One such intersection is what economists call "public goods." Classic examples are lighthouses, bridges, and public parks, which everybody can enjoy without diminishing other people's ability to benefit. "Maybe public goods should be more salient or more primary in our economies than they might otherwise be in, say, neo-liberal economic views," Tanner suggests. She points to Amartya Sen's research on famines. The Nobel laureate found that the cause often is not a lack of food, as is commonly thought, but rather a system under which people cannot purchase the food that's available. So the solution is not to produce more food, but to transform the system so it serves more people better. The goal, both theologically
and economically, is to create situations of mutual benefit.
That ability to see beyond our own immediate interests is one of the themes that theology addresses, says Rowan Williams. In a speech on the economy, he proposed that the root of our problem is not greed, as is often said, but pride. "I was looking back to that early Christian tradition that sees pride as the root of all sin," he said later, "pride as the view that, somehow, my concerns, simply because they're mine, take precedence over everyone else's. I ought to be capable of running my own world. I don't want to be dependent on anyone."
Not only does the Church preach a theology of interdependence,says Williams, but local churches are in a position to help their communities think beyond narrow self-interest. "Churches, ideally, are not just interest groups. They are there on behalf of the whole human enterprise." Thus they are able to model what economists call public goods and Tanner calls the theological economy. "They can say, 'Our space, our resources, are open to all of you,'" Williams observes. "That's an important thing."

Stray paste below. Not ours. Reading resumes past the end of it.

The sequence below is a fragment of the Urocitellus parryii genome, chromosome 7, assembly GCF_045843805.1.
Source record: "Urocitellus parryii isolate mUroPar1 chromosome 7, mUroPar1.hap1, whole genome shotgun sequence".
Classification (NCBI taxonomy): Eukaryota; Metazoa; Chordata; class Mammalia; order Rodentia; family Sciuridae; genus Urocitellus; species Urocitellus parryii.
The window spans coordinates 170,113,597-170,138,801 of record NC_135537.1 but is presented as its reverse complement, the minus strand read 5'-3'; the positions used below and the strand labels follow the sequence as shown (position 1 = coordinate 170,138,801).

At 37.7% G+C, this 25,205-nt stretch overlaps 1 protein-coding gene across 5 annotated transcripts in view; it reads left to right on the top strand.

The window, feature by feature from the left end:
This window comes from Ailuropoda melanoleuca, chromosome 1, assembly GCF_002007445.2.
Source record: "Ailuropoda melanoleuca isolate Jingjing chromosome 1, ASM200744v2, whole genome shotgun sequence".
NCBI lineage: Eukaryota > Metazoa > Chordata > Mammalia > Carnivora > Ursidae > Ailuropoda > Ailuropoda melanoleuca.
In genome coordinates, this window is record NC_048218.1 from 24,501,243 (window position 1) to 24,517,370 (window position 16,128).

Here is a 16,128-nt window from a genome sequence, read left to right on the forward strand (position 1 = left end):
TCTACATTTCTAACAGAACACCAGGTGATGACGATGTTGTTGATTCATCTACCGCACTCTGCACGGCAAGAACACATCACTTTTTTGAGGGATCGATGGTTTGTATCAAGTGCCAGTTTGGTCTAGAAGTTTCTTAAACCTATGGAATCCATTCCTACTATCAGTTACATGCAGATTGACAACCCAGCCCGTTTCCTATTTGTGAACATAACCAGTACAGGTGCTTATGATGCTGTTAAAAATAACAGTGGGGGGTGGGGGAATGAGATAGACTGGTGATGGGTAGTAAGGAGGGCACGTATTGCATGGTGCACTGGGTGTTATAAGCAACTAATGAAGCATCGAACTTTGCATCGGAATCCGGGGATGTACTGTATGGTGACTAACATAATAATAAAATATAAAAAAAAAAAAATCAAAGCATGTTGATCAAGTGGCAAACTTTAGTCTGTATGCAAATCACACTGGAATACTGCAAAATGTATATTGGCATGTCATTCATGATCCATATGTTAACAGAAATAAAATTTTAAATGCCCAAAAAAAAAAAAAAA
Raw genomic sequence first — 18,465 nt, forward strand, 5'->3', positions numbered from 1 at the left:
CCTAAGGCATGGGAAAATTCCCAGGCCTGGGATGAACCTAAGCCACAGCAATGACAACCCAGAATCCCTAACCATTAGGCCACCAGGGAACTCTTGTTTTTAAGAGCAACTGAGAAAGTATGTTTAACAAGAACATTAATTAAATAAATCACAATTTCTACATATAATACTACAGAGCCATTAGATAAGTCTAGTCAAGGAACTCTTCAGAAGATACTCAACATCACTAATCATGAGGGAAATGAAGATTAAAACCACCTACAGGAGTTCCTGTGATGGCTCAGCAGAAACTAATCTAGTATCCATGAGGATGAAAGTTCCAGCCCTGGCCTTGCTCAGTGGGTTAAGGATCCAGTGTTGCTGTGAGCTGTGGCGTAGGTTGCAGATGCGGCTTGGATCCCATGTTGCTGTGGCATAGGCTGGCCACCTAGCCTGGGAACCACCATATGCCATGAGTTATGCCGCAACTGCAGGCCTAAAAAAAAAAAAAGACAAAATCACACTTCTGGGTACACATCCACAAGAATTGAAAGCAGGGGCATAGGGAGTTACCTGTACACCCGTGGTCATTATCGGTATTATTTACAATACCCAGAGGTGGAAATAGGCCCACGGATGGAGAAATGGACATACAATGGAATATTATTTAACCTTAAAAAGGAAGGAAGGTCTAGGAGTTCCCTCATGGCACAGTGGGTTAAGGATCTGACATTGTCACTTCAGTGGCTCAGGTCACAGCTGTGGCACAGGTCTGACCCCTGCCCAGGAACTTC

Economist Dasgupta also sees the value of the daily work of local churches in economics. "One reason why I admire religions," he says, is that they "inculcate in us the inner need to be not only just, but truthful to one's self." From an economic perspective, the Church's success would mean a huge savings in resources. "We wouldn't have to have locks. We wouldn't need police. We wouldn't need to have armies. That's probably thirty percent of GDP!"
He's joking, but underneath lies a serious and essential point. Rather than feeling stretched to address economics in their ministries, faith communities should realize the value of the work they are already committed to, work for which they possess deep resources, skill, and passion. When Christian formation nurtures communities of trust, acceptance, and inclusion, it is building up the very things that enable an economy to thrive. When churches advocate for social justice, they are working for the very thing that makes for a healthy society.
The task of responding to the economic crisis and helping to build a new and more ethical economy is not limited to professional economists or even archbishops. "Nine-tenths of the work of the Church in the world is done by Christian people fulfilling responsibilities and performing tasks which in themselves are not part of the official system of the Church at all," wrote William Temple in 1942.
For Rowan Williams, that witness is equally important in 2009. "The Christian, I think, is going to be saying constantly, 'Well, there actually is an alternative,'" he says. "It may begin very locally. It may begin in a cooperative enterprise in the community, in a credit union, in a farmers' market. It may begin in very small ways of just showing that not everything is a zero-sum game in economics. We can put our energies, put our imagination behind those local enterprises and simply show it can be different."
Robert Owens Scott is the director of Trinity Institute and the Clergy Leadership Project. The Rev. W. Mark Richardson, Ph.D. is professor of systematic theology at the General Theological Seminary of the Episcopal Church and Senior Theological Fellow of Trinity Institute.